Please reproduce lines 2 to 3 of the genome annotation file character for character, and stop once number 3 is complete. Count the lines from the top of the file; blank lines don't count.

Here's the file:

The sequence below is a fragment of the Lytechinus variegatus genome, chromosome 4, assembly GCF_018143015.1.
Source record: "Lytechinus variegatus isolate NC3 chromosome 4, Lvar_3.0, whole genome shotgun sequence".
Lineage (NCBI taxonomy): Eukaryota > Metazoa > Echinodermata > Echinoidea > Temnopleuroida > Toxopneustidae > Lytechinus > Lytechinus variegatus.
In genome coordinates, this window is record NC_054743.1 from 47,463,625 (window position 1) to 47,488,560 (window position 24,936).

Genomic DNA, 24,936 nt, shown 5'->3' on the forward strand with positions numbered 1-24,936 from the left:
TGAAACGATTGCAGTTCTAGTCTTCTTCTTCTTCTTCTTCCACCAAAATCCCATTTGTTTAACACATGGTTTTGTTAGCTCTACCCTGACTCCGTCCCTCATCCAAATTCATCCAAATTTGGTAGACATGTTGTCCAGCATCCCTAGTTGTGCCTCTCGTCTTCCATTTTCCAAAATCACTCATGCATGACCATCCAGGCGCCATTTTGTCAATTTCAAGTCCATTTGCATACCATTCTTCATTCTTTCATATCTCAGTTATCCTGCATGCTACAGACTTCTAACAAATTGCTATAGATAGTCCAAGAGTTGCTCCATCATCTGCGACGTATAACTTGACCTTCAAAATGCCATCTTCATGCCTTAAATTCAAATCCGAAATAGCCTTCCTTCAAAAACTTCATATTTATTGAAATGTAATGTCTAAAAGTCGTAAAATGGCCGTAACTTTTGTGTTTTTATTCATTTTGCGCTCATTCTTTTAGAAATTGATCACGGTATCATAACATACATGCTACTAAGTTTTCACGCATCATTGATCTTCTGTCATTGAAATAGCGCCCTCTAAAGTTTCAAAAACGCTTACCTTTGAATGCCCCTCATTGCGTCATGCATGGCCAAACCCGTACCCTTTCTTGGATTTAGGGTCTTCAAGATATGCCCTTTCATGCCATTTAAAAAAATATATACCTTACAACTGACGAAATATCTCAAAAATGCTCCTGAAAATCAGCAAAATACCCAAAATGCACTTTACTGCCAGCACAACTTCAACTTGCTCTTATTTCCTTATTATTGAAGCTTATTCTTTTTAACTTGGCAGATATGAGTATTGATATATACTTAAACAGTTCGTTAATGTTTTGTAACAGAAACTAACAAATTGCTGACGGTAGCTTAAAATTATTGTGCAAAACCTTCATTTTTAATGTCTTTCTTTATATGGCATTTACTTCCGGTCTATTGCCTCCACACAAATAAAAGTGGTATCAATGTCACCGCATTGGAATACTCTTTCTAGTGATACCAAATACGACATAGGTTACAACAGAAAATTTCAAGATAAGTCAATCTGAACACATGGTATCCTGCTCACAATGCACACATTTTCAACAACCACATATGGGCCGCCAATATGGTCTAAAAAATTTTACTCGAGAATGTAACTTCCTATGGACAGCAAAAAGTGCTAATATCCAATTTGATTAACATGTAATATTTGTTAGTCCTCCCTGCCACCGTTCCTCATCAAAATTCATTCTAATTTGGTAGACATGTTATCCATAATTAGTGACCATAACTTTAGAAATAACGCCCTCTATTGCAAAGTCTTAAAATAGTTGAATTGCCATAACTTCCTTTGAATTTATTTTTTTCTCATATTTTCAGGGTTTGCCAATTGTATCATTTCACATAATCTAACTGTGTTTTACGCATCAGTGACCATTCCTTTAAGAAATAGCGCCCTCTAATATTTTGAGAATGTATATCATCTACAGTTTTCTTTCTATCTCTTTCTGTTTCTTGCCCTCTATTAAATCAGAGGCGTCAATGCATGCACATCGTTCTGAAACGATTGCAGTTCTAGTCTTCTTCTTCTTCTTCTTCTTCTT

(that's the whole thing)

Source record: "Lytechinus variegatus isolate NC3 chromosome 4, Lvar_3.0, whole genome shotgun sequence".
Lineage (NCBI taxonomy): Eukaryota > Metazoa > Echinodermata > Echinoidea > Temnopleuroida > Toxopneustidae > Lytechinus > Lytechinus variegatus.